John Bullock just wanted to go to his dentist appointment. It was December 19, 2012, a few days before Christmas, and Bullock, a Jefferson County businessman who owned Pink Variety Store in Pell City, parked in the lot that his Birmingham dentist’s office shared with the complex’s other tenants, including attorney Burt Newsome’s law office.
As Bullock exited his vehicle, Newsome was approaching his car, which was parked in the space next to Bullock’s. Without warning, Newsome, who Bullock didn’t know, had a handgun out by his side and began ordering Bullock back into his car. Newsome angrily told Bullock to stay there until Newsome left the parking lot. Dumbfounded and terrified, Bullock did as he was told. Newsome drove away without incident.
That bewildering encounter in the parking lot that day more than eight years ago, according to an opinion issued late last month by the Alabama Supreme Court, became the basis for an equally baffling and conspiracy-filled legal drama that went to the ALSC twice, clogged up numerous court dockets, prompted insane speculation on blogs, roped in dozens of people and left one of the state’s biggest law firms, Balch & Bingham, fighting tooth and nail. It also has brought about a mysterious $2 million payment to a struggling California-based nonprofit that is suddenly knee-deep in a fight between Alabama lawyers.
That lawsuit, filed by Newsome against Balch & Bingham, Bullock and others, claimed that Bullock’s presence that day in the parking lot was part of an elaborate scheme by Balch to poach Newsome’s clients and retaliate against Newsome for an earlier collections case. Over the course of the next four years, the lawsuit would expand to include other conspiracy theories — such as that an unwitting Calera man who happened to be linked online to a particular phone number was the mastermind of the whole affair. (He was not.)
In its opinion, the ALSC upheld a Jefferson County Circuit Court ruling for the Balch defendants — a party that included Bullock — and awarded attorneys’ fees to them.
The ALSC opinion also makes it clear that the court viewed the lawsuit as an exercise in the absurd.
It notes numerous times that Newsome fails to provide evidence of the conspiracy he alleges, failing not only to prove the conspiracy existed but that the subjects of his lawsuit even knew each other.
“Simply put, no fair-minded person in the exercise of impartial judgment could reasonably infer – based on the evidence before the trial court as opposed to mere speculation and conjecture – that the defendants conspired to stage an altercation that would result in Newsome’s arrest,” the decision said. “The trial court further awarded attorney fees and costs because the Newsome plaintiffs had subjected the defendants to almost three and a half years of litigation even though the asserted claims were without substantial justification. For the reasons explained herein, the summary judgments entered by the trial court and its awards of attorney fees are affirmed.”
The Grand Conspiracy
The original complaint filed by Newsome in the case — and all of what follows is contained within filings in the case — reads like the script of a Coen Brothers film, complete with half-baked conspiracies and incredible coincidences that provide just enough fuel to keep the whole thing alive.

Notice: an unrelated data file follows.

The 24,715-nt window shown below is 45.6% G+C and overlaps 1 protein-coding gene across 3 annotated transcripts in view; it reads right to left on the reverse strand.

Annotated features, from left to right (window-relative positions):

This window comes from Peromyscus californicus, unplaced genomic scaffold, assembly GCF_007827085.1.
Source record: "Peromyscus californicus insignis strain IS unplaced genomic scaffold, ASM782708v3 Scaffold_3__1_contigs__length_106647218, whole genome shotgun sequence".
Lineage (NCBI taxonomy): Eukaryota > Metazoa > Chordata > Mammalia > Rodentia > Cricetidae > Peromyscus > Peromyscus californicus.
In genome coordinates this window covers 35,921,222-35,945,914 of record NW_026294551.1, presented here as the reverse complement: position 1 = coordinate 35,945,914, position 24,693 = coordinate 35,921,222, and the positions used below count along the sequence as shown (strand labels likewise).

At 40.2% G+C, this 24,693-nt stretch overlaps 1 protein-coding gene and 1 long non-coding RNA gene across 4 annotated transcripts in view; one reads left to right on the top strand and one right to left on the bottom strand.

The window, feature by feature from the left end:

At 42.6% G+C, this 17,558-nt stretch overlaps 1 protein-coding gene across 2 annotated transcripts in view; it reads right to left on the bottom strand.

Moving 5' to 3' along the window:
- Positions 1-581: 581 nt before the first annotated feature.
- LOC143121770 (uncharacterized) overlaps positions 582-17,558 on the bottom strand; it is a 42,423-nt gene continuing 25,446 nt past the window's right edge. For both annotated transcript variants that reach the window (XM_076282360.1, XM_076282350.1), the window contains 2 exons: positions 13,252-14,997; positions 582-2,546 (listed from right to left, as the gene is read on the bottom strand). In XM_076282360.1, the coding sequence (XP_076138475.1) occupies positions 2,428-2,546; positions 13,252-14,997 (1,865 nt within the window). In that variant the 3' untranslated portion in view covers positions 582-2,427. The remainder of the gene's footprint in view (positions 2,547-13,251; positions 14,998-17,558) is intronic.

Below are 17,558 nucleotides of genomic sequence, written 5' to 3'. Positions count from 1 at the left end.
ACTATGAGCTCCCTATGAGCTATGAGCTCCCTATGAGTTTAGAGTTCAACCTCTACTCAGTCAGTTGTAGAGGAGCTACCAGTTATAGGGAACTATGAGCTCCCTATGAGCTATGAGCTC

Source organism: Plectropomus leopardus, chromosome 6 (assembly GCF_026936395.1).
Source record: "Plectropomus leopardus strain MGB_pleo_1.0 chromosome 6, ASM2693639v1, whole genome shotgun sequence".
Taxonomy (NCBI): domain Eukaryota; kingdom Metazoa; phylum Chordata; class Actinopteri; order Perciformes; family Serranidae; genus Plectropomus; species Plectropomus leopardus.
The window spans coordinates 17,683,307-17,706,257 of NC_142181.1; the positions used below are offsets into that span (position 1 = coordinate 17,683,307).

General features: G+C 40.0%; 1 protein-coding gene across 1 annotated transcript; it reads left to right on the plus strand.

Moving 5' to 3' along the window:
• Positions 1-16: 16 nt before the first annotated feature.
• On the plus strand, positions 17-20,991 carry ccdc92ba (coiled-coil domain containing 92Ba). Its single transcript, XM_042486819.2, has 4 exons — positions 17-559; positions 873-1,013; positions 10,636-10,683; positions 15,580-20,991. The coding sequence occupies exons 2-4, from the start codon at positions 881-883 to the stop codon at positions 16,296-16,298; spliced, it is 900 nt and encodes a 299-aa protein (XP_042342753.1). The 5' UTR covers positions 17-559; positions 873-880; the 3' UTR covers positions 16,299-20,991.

At its core, the claim is this: An attorney at Balch & Bingham, Clark Cooper, conspired with another attorney, Claiborne Seier, and with John Bullock to trick Newsome into believing that Bullock meant to do him harm in the parking lot — somehow knowing that Newsome was both carrying a gun and would pull it — so they could get Newsome arrested and use that arrest to allow Cooper to poach Newsome’s clients.
If that sounds crazy, just wait for all of the context.
About 11 months prior to Newsome’s encounter with Bullock in the parking lot in Dec. 2012, Newsome had another confrontation in the same parking lot. That confrontation was with Alfred Seier, the husband of a woman that Newsome was suing on behalf of a bank client.
One of Newsome’s primary sources of income as an attorney was working on behalf of banks to collect debts. He had sued Alfred Seier’s wife over such a debt, and Alfred was very unhappy about this. So unhappy, in fact, that he threatened Newsome that day in the parking lot with a gun. Newsome was terrified, ran away and later filed charges against Alfred.
Claiborne Seier, who is Alfred’s brother, reached out to Newsome after the charges were filed and attempted to coerce Newsome into dropping them. Claiborne told Newsome that his brother was a very sick man — he would die six months after the charges were filed — and that he wasn’t in the right state of mind. Newsome refused to do so.
Newsome believes that his refusal to drop the charges so angered Claiborne that he began plotting his revenge. And somehow — although the somehow is never made clear — Claiborne connects with Cooper and with Bullock and they concoct — possibly in a smoke-filled backroom — an elaborate scheme to exact revenge and to get Newsome’s clients.
First, they convince Bullock to go and “park like” Seier did nearly a year before. Then, Bullock is to “exit his car like” Seier did that day 11 months earlier, preventing Newsome from getting immediately into his car. Then, just as they knew he would, Newsome is to pull a gun on Bullock.